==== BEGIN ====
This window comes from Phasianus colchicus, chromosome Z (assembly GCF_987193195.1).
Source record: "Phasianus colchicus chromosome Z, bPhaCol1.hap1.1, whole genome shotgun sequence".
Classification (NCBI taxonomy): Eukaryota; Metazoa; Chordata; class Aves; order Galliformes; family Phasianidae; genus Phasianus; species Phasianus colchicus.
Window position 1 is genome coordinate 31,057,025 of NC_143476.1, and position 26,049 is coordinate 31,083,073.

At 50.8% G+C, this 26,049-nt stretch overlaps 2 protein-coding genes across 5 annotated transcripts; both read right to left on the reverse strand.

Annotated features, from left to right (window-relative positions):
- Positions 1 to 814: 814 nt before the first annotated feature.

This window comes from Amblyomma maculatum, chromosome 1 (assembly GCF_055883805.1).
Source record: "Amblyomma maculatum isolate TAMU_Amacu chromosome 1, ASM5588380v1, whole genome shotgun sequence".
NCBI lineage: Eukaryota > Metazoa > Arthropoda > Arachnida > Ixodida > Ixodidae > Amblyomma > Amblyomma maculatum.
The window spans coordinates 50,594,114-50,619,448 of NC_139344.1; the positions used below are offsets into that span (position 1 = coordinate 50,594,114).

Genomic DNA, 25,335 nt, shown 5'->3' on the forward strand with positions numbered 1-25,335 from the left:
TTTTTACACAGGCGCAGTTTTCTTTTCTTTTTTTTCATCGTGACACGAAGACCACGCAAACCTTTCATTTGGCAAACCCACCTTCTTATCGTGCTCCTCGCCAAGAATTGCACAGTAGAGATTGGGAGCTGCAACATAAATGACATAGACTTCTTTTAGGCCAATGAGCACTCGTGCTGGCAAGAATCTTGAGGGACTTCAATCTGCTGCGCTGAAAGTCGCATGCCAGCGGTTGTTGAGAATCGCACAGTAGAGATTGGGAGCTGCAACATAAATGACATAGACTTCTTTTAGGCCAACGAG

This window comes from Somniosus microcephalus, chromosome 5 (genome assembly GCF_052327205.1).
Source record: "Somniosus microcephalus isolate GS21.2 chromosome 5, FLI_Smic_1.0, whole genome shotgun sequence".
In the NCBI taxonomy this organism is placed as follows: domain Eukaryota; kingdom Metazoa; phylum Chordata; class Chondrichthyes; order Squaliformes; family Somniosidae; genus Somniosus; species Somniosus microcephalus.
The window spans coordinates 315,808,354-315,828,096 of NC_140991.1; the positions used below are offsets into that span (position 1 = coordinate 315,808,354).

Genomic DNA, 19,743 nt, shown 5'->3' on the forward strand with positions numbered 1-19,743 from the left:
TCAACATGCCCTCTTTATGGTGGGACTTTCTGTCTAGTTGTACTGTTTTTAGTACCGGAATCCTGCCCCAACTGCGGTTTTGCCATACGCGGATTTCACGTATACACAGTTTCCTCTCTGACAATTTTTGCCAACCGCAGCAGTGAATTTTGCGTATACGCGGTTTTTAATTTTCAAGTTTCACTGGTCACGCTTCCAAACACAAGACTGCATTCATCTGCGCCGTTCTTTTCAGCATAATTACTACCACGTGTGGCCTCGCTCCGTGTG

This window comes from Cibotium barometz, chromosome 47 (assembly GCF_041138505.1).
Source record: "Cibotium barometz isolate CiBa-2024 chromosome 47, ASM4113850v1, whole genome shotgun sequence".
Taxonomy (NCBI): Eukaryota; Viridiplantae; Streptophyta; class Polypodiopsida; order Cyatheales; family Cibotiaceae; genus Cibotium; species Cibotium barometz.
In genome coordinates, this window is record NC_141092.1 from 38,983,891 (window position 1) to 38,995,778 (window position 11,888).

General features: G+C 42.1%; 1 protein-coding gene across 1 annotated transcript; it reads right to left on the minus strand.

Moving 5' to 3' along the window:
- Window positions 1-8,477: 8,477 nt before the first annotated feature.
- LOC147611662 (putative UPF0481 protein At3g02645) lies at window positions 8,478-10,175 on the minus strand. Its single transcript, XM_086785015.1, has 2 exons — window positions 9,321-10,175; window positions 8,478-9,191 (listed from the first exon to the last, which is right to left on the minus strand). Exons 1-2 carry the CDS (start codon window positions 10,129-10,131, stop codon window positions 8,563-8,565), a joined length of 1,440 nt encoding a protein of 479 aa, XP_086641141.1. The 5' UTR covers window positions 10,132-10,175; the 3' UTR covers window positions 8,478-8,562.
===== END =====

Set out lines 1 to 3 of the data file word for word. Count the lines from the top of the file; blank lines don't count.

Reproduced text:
This window comes from Phasianus colchicus, chromosome Z (assembly GCF_987193195.1).
Source record: "Phasianus colchicus chromosome Z, bPhaCol1.hap1.1, whole genome shotgun sequence".
Classification (NCBI taxonomy): Eukaryota; Metazoa; Chordata; class Aves; order Galliformes; family Phasianidae; genus Phasianus; species Phasianus colchicus.